In addition, scapular dyskinesis (alteration of optimal scapular kinematics)13 was recently described as a non-specific response to a painful condition in the shoulder.14 For example, a recent study concluded that tennis players with scapular dyskinesis present with a smaller subacromial space than control participants.15 Apart from the evidence from case–control studies, physiotherapy targeting the scapulothoracic muscles was also found effective in patients with shoulder impingement syndrome,16 and conservative treatments consisting of stretching and strengthening exercises targeting scapulothoracic muscles were able to improve scapular positioning in asymptomatic subjects.17 ,18 For all these reasons, it seems essential that clinicians are able to assess scapular positioning, scapular muscle strength and scapular motor control in a reliable and valid way in patients with shoulder pain as well as in subjects at risk for developing shoulder pain, such as overhead athletes.19 This literature overview provides guidelines, which should enable clinicians to identify faulty scapular positioning, scapular muscle strength and scapular motor control.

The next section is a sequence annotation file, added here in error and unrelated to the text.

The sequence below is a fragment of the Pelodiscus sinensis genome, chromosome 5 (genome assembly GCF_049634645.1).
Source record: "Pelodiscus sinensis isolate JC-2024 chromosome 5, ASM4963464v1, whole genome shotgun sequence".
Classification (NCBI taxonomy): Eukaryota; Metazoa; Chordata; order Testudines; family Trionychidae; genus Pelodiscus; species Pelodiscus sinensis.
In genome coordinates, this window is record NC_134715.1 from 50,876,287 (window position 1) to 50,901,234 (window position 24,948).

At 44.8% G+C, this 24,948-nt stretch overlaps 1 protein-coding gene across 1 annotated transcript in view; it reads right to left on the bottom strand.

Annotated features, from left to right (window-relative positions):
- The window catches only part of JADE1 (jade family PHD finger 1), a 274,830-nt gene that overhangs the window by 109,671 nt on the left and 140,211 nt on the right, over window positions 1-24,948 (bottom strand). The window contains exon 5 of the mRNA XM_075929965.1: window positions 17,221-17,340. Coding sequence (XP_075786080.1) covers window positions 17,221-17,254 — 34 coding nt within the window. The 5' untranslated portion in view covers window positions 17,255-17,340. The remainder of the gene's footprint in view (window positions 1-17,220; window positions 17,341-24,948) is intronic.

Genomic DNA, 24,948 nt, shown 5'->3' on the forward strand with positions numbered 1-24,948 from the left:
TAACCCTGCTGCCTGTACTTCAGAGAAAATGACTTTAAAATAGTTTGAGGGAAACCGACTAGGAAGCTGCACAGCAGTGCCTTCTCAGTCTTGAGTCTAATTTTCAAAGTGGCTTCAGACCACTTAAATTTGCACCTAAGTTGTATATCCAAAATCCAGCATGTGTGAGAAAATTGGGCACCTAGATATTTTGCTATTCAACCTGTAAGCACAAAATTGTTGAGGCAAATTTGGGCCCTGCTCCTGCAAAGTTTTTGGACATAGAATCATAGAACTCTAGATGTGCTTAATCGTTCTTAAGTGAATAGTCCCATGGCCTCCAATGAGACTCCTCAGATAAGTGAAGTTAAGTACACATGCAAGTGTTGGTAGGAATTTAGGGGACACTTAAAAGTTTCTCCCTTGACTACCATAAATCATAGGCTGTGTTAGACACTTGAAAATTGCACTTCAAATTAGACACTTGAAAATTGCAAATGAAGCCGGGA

Normal scapular positioning and movement
During shoulder movements, the scapula demonstrates posterior (backward) or anterior (forward) tilting, upward or downward rotation, internal (winging) or external rotation, anterior or posterior translation and superior or inferior translation.3 ,20 The combined motions of anterior translation and internal rotation are frequently referred to as scapular protraction. Likewise, the combined motions of posterior translation and external rotation are referred to as scapular retraction.
Observation of static and dynamic scapular positioning
Observation of resting scapular position
Observation of resting scapular position can be performed in the frontal and sagittal view with the patient positioning both arms relaxed beside his body. A recent literature review suggests an approximately horizontal scapular spine within +5° and −5° of scapular upward/downward rotation,20 with the glenoid facing relatively downward in younger subjects and more upward in older subjects.21 The scapula should be internally rotated about 40° in respect to the frontal plane and anteriorly tilted about 10°.20 In addition, the medial border of the scapula should be positioned parallel to the thoracic midline,22 the scapula of the dominant side lower and further away from the spine in comparison to the non-dominant side,22 with the superior angle level with the spinous processes of T3 or T4, and the inferior angle level with T7, T8, T9 or even T10.4 Observation of scapular positioning should be performed at rest, with both hands on ipsilateral hips and at 90° of shoulder abduction (figure 1).23